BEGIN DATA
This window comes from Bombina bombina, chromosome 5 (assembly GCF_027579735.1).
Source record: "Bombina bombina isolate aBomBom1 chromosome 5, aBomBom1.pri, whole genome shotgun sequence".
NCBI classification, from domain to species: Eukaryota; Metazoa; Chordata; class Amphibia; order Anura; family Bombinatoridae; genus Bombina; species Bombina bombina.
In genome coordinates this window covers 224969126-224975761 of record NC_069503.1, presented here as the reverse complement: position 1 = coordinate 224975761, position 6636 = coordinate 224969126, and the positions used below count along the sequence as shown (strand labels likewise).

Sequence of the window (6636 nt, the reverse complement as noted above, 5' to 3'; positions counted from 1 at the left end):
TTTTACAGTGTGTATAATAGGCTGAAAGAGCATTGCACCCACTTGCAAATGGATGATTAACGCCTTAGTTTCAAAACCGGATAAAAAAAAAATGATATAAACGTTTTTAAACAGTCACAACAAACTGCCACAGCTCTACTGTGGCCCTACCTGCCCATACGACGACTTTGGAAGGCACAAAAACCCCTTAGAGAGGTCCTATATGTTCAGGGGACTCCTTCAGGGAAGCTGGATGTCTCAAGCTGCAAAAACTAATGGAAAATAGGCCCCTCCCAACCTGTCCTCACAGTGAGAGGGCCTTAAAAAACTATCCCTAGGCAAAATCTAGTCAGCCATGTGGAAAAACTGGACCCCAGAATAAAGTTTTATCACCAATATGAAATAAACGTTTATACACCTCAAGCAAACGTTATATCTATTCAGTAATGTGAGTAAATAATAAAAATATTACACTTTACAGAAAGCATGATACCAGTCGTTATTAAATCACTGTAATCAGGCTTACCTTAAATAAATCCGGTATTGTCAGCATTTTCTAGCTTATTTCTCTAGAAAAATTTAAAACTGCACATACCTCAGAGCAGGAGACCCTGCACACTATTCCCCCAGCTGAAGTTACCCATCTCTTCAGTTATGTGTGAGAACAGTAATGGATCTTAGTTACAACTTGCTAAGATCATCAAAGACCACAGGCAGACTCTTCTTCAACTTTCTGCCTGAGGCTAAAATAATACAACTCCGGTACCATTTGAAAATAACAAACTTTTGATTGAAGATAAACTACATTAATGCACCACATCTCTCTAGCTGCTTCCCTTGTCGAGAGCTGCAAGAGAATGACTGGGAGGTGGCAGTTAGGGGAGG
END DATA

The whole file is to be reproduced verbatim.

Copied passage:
This window comes from Bombina bombina, chromosome 5 (assembly GCF_027579735.1).
Source record: "Bombina bombina isolate aBomBom1 chromosome 5, aBomBom1.pri, whole genome shotgun sequence".
NCBI classification, from domain to species: Eukaryota; Metazoa; Chordata; class Amphibia; order Anura; family Bombinatoridae; genus Bombina; species Bombina bombina.
In genome coordinates this window covers 224969126-224975761 of record NC_069503.1, presented here as the reverse complement: position 1 = coordinate 224975761, position 6636 = coordinate 224969126, and the positions used below count along the sequence as shown (strand labels likewise).

Sequence of the window (6636 nt, the reverse complement as noted above, 5' to 3'; positions counted from 1 at the left end):
TTTTACAGTGTGTATAATAGGCTGAAAGAGCATTGCACCCACTTGCAAATGGATGATTAACGCCTTAGTTTCAAAACCGGATAAAAAAAAAATGATATAAACGTTTTTAAACAGTCACAACAAACTGCCACAGCTCTACTGTGGCCCTACCTGCCCATACGACGACTTTGGAAGGCACAAAAACCCCTTAGAGAGGTCCTATATGTTCAGGGGACTCCTTCAGGGAAGCTGGATGTCTCAAGCTGCAAAAACTAATGGAAAATAGGCCCCTCCCAACCTGTCCTCACAGTGAGAGGGCCTTAAAAAACTATCCCTAGGCAAAATCTAGTCAGCCATGTGGAAAAACTGGACCCCAGAATAAAGTTTTATCACCAATATGAAATAAACGTTTATACACCTCAAGCAAACGTTATATCTATTCAGTAATGTGAGTAAATAATAAAAATATTACACTTTACAGAAAGCATGATACCAGTCGTTATTAAATCACTGTAATCAGGCTTACCTTAAATAAATCCGGTATTGTCAGCATTTTCTAGCTTATTTCTCTAGAAAAATTTAAAACTGCACATACCTCAGAGCAGGAGACCCTGCACACTATTCCCCCAGCTGAAGTTACCCATCTCTTCAGTTATGTGTGAGAACAGTAATGGATCTTAGTTACAACTTGCTAAGATCATCAAAGACCACAGGCAGACTCTTCTTCAACTTTCTGCCTGAGGCTAAAATAATACAACTCCGGTACCATTTGAAAATAACAAACTTTTGATTGAAGATAAACTACATTAATGCACCACATCTCTCTAGCTGCTTCCCTTGTCGAGAGCTGCAAGAGAATGACTGGGAGGTGGCAGTTAGGGGAGG